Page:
Scottish Opera - HMS Pinafore - Opera News
IN THE EARLY 1990s, Telarc released five Gilbert and Sullivan operas, conducted by an illustrious Savoyard, Charles Mackerras. He and his splendid casts (chosen almost exclusively from the opera world, rather than operetta or musical theater) left me hoping that the remaining oeuvre would be forthcoming. But it wasn't. A similar hope is aroused by this new H.M.S. Pinafore, a live performance from the 2015 Edinburgh International Festival. The conductor, Richard Egarr, and his colleagues should reconvene annually in Edinburgh to record more Gilbert and Sullivan.
On the podium, Egarr expertly maintains this repertoire's crucial balance between lyricism and effervescence. A judicious application of dramatic tension and urgency, as in "Refrain, audacious tar!" (when sailor Ralph first confronts Josephine, the girl above his station whom he adores) is welcome indeed. The enjoyment of Scottish Opera's impressive orchestra and chorus is infectious, and when they go all out in the exhilarating Act I finale, all's right with the world.
The principals' polished musicality, familiar from their much-acclaimed work in opera, pays dividends, complemented by ideally crisp diction that opera artists don't always bring to Gilbert and Sullivan. Even the "bumboat woman," Little Buttercup (a role often delivered in mush-mouth) is, in contralto Hilary Summers's portrayal, textually crystal-clear. Her very individual timbre won't be to everyone's taste, but not once does she overburden the music with excessively weighty tone.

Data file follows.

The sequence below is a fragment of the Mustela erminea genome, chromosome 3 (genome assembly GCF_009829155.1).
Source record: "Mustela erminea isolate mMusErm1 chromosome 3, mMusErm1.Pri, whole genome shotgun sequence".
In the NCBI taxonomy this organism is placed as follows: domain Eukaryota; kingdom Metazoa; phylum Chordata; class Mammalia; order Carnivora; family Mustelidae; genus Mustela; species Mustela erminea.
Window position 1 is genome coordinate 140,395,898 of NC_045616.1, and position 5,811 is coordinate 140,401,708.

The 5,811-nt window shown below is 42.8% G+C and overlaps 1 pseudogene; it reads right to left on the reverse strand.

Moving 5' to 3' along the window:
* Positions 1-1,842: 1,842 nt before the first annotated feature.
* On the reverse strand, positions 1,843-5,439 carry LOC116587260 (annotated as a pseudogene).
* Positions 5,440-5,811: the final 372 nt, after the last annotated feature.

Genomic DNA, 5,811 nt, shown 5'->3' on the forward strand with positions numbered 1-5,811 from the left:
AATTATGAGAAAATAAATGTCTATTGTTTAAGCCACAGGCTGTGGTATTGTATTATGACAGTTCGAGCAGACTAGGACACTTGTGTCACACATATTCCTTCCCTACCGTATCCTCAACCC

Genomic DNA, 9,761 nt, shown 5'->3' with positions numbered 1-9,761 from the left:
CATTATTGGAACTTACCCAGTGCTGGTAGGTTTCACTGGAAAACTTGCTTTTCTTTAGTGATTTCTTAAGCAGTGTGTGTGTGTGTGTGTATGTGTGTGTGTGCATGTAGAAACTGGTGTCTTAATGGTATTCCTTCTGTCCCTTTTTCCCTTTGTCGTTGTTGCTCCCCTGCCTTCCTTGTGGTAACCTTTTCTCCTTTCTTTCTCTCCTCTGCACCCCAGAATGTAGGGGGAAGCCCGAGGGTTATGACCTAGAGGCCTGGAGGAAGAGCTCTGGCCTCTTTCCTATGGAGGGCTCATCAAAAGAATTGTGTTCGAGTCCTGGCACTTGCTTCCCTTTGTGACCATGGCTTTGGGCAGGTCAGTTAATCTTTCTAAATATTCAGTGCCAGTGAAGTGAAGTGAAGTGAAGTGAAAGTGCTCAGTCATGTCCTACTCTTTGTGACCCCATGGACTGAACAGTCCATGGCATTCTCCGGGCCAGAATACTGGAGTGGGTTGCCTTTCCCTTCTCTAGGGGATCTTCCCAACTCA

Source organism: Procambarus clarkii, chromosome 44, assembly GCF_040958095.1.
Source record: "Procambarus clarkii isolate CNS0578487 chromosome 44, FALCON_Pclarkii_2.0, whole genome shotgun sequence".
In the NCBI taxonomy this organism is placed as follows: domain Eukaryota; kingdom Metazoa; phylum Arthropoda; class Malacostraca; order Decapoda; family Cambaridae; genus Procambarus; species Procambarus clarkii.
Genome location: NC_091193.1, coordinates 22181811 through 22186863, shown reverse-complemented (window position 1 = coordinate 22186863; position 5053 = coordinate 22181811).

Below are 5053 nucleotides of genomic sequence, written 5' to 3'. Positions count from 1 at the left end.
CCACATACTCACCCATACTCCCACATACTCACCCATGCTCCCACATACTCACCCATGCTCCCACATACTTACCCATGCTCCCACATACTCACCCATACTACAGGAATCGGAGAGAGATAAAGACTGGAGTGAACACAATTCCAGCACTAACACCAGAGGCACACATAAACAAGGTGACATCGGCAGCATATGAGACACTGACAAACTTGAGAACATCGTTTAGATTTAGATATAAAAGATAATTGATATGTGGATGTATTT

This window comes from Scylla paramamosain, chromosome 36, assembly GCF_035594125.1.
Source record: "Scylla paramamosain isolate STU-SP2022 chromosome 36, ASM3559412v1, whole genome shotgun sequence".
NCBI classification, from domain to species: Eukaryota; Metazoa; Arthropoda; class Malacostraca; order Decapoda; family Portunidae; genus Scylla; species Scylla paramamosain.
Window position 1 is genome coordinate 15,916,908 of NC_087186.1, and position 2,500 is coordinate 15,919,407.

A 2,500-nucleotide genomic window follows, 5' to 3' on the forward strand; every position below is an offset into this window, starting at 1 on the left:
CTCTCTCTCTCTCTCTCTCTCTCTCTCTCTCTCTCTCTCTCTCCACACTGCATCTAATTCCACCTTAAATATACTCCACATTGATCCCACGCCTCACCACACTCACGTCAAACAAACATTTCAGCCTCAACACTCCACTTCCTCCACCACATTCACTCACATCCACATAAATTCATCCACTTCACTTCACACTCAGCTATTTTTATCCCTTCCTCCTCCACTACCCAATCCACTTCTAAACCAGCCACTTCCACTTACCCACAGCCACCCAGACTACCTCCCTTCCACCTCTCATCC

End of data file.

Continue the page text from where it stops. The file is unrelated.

Baritone Andrew Foster-Williams (Capt. Corcoran) is at his best in his duet with Summers, "Things are seldom what they seem," in which both artists convey the music's aura of mystery. Singing his character's reflective "Fair moon, to thee I sing," Foster-Williams doesn't float his phrases with the ease of Mackerras's wonderful Thomas Allen, but in other episodes he finds the role's debonair charm.
Also on hand are two notable Handel/Mozart/Britten interpreters, each unexpectedly cast but convincing. More than two decades after singing a sweet-toned Ralph for Mackerras, tenor John Mark Ainsley portrays the admiral Sir Joseph Porter, normally assigned to a comic baritone. Ainsley gives this pompous figure hilariously affected aristocratic enunciation and brings welcome expressive variety to the six verses of "When I was a lad." Playing the devious sailor Dick Deadeye, bass-baritone Neal Davies vividly projects the text but, to his credit, avoids exaggerated effects.
For anyone accustomed to the excessively lightweight, cool-timbre voices of the tenor-soprano pairs in D'Oyly Carte recordings, this performance will be revelatory. The masculinity and tonal strength of Toby Spence's singing are a treat in Ralph's entrance music, and later there's a delightful moment of incredulity from him after Josephine reveals her love. Equally treasurable is the warm sound with which Elizabeth Watts enhances Josephine's scenes. Her technical prowess proves as impressive as her delineation of the character's conflicting emotions in the Act II monologue, a true operatic scena if ever there were one.
The performance omits Gilbert's spoken dialogue, substituting a narration wittily delivered by Tim Brooke-Taylor, the popular British television comedian. David Russell Hulme has contributed a classy program note, as well as a fine synopsis. The recorded sound is terrific, and audience applause is kept to the end of each act. Here, then, is an eminently seaworthy Pinafore, sure to captivate Savoyards everywhere.